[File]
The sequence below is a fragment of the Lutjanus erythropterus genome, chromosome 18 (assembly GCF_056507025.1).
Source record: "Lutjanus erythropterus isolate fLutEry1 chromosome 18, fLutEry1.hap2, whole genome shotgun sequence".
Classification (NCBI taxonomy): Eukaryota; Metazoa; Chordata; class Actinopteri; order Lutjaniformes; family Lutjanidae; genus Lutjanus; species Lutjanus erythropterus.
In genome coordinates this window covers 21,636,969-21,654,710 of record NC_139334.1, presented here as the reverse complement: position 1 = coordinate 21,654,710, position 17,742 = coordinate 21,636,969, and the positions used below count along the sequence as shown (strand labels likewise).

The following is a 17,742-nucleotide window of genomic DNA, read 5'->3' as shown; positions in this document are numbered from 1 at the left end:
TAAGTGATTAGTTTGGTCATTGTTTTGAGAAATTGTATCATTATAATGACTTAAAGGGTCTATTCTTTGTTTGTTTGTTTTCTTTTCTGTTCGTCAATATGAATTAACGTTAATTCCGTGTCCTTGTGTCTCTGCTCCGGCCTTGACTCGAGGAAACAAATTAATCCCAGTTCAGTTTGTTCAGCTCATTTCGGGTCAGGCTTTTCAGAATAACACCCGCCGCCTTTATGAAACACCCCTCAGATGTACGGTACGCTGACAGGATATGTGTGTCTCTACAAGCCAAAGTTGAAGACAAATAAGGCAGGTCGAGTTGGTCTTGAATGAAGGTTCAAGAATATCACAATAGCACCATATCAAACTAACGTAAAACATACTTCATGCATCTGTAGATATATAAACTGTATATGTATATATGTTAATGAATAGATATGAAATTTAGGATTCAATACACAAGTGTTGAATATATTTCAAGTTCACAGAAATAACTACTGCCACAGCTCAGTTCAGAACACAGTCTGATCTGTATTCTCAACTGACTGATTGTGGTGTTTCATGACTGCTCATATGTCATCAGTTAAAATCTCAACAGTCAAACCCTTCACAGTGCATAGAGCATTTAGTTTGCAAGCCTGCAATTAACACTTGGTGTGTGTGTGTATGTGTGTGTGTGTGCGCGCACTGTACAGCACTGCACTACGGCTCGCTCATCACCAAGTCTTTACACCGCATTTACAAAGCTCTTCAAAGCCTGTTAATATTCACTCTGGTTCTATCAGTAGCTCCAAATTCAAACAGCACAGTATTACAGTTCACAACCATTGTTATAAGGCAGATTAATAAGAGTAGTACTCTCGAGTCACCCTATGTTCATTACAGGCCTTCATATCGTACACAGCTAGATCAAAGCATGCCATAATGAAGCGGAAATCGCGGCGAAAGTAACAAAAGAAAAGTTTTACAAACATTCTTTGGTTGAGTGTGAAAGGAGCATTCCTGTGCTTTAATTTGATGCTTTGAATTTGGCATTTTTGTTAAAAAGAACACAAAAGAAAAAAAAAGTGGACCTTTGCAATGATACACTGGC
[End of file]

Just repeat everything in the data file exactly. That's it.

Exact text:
The sequence below is a fragment of the Lutjanus erythropterus genome, chromosome 18 (assembly GCF_056507025.1).
Source record: "Lutjanus erythropterus isolate fLutEry1 chromosome 18, fLutEry1.hap2, whole genome shotgun sequence".
Classification (NCBI taxonomy): Eukaryota; Metazoa; Chordata; class Actinopteri; order Lutjaniformes; family Lutjanidae; genus Lutjanus; species Lutjanus erythropterus.
In genome coordinates this window covers 21,636,969-21,654,710 of record NC_139334.1, presented here as the reverse complement: position 1 = coordinate 21,654,710, position 17,742 = coordinate 21,636,969, and the positions used below count along the sequence as shown (strand labels likewise).

The following is a 17,742-nucleotide window of genomic DNA, read 5'->3' as shown; positions in this document are numbered from 1 at the left end:
TAAGTGATTAGTTTGGTCATTGTTTTGAGAAATTGTATCATTATAATGACTTAAAGGGTCTATTCTTTGTTTGTTTGTTTTCTTTTCTGTTCGTCAATATGAATTAACGTTAATTCCGTGTCCTTGTGTCTCTGCTCCGGCCTTGACTCGAGGAAACAAATTAATCCCAGTTCAGTTTGTTCAGCTCATTTCGGGTCAGGCTTTTCAGAATAACACCCGCCGCCTTTATGAAACACCCCTCAGATGTACGGTACGCTGACAGGATATGTGTGTCTCTACAAGCCAAAGTTGAAGACAAATAAGGCAGGTCGAGTTGGTCTTGAATGAAGGTTCAAGAATATCACAATAGCACCATATCAAACTAACGTAAAACATACTTCATGCATCTGTAGATATATAAACTGTATATGTATATATGTTAATGAATAGATATGAAATTTAGGATTCAATACACAAGTGTTGAATATATTTCAAGTTCACAGAAATAACTACTGCCACAGCTCAGTTCAGAACACAGTCTGATCTGTATTCTCAACTGACTGATTGTGGTGTTTCATGACTGCTCATATGTCATCAGTTAAAATCTCAACAGTCAAACCCTTCACAGTGCATAGAGCATTTAGTTTGCAAGCCTGCAATTAACACTTGGTGTGTGTGTGTATGTGTGTGTGTGTGCGCGCACTGTACAGCACTGCACTACGGCTCGCTCATCACCAAGTCTTTACACCGCATTTACAAAGCTCTTCAAAGCCTGTTAATATTCACTCTGGTTCTATCAGTAGCTCCAAATTCAAACAGCACAGTATTACAGTTCACAACCATTGTTATAAGGCAGATTAATAAGAGTAGTACTCTCGAGTCACCCTATGTTCATTACAGGCCTTCATATCGTACACAGCTAGATCAAAGCATGCCATAATGAAGCGGAAATCGCGGCGAAAGTAACAAAAGAAAAGTTTTACAAACATTCTTTGGTTGAGTGTGAAAGGAGCATTCCTGTGCTTTAATTTGATGCTTTGAATTTGGCATTTTTGTTAAAAAGAACACAAAAGAAAAAAAAAGTGGACCTTTGCAATGATACACTGGC